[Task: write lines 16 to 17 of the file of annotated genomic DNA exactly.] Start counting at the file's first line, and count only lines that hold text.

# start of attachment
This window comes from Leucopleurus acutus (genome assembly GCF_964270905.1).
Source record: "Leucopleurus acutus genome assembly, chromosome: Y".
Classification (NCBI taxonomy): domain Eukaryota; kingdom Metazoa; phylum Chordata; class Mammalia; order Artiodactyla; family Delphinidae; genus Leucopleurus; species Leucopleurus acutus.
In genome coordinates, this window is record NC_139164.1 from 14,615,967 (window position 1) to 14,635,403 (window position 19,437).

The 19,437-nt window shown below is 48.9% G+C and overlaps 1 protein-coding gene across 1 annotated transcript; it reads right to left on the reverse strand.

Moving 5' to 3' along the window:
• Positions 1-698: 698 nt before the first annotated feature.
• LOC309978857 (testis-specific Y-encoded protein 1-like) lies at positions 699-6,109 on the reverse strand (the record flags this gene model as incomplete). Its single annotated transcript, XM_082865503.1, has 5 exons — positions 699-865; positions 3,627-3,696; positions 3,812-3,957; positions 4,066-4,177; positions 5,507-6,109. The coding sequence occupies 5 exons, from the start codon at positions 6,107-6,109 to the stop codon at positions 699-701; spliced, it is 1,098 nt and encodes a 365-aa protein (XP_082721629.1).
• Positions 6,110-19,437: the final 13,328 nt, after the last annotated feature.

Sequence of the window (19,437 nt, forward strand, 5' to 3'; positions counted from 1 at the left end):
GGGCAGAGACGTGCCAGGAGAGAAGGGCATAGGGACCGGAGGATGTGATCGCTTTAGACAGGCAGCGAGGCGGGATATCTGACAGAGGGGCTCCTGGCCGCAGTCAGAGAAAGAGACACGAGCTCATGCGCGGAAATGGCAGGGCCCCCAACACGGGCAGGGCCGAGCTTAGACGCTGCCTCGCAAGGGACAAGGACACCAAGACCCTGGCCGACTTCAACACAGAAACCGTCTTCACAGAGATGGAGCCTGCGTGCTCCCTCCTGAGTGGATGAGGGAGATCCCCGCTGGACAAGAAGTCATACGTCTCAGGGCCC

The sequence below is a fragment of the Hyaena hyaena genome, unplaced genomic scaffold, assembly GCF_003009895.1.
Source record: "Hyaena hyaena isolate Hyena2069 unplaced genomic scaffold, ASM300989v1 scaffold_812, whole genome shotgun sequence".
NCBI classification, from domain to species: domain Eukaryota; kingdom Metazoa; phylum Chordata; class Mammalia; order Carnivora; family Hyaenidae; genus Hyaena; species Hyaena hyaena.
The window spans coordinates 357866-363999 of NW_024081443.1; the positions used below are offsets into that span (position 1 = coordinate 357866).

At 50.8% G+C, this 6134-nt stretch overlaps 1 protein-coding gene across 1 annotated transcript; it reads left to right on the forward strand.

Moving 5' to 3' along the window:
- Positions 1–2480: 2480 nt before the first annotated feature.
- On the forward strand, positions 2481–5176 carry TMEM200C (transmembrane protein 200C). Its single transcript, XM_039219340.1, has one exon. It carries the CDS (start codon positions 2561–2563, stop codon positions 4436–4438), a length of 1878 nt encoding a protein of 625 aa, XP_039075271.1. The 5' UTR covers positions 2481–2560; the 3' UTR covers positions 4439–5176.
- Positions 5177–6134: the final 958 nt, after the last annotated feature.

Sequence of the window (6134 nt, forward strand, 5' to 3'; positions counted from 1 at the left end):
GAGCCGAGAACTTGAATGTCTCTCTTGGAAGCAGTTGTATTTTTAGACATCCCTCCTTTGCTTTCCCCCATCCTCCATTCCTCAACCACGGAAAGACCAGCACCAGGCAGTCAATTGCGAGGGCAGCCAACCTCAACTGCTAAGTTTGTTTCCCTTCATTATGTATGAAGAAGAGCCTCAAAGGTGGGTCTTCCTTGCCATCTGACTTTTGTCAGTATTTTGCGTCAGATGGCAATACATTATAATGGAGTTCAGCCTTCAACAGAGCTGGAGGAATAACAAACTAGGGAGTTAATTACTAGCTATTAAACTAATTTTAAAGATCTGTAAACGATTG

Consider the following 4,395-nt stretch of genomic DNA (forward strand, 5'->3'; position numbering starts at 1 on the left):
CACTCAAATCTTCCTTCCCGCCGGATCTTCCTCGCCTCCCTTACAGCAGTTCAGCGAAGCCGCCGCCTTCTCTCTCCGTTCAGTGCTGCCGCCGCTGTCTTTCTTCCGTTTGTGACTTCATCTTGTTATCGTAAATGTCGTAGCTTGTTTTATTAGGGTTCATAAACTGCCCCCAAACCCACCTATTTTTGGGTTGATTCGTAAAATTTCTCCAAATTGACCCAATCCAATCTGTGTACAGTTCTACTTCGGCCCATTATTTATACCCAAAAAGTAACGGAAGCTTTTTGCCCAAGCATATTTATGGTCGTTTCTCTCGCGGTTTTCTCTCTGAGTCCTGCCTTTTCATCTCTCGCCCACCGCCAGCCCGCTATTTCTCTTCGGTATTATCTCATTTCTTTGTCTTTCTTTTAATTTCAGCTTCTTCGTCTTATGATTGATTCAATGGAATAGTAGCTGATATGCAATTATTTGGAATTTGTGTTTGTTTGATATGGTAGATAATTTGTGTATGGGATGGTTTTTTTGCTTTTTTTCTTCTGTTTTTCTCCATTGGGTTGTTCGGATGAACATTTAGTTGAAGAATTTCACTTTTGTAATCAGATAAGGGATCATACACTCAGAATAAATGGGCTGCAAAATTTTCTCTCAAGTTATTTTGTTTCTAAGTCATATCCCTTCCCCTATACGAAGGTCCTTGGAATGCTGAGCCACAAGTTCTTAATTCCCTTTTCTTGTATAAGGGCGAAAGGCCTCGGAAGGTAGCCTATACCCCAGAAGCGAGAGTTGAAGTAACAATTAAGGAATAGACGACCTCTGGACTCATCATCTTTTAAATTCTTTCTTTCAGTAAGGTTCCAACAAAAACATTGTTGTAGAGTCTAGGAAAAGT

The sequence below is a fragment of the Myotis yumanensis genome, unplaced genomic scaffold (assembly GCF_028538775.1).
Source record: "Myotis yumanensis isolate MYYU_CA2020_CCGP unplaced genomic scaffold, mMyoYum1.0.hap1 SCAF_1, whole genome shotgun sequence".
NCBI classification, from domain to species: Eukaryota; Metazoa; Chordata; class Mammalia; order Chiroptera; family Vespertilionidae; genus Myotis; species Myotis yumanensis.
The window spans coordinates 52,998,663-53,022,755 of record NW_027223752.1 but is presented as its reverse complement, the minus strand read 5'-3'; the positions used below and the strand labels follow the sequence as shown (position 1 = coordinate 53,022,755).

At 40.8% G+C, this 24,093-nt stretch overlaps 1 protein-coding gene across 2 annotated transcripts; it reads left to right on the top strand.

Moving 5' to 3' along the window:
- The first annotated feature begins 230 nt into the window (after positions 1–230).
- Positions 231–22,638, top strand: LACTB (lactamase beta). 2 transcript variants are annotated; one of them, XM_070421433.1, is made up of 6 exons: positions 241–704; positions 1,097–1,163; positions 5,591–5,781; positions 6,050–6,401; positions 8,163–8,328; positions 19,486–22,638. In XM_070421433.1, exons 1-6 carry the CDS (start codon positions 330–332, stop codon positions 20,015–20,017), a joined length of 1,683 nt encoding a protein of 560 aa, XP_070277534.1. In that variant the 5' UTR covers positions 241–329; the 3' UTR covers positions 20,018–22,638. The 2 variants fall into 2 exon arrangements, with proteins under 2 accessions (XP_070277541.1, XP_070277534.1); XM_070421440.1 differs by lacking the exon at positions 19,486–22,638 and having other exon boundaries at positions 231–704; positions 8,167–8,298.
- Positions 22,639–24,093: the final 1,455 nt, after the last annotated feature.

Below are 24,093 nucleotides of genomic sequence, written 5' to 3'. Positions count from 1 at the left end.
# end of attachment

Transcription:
At 50.8% G+C, this 6134-nt stretch overlaps 1 protein-coding gene across 1 annotated transcript; it reads left to right on the forward strand.

Moving 5' to 3' along the window: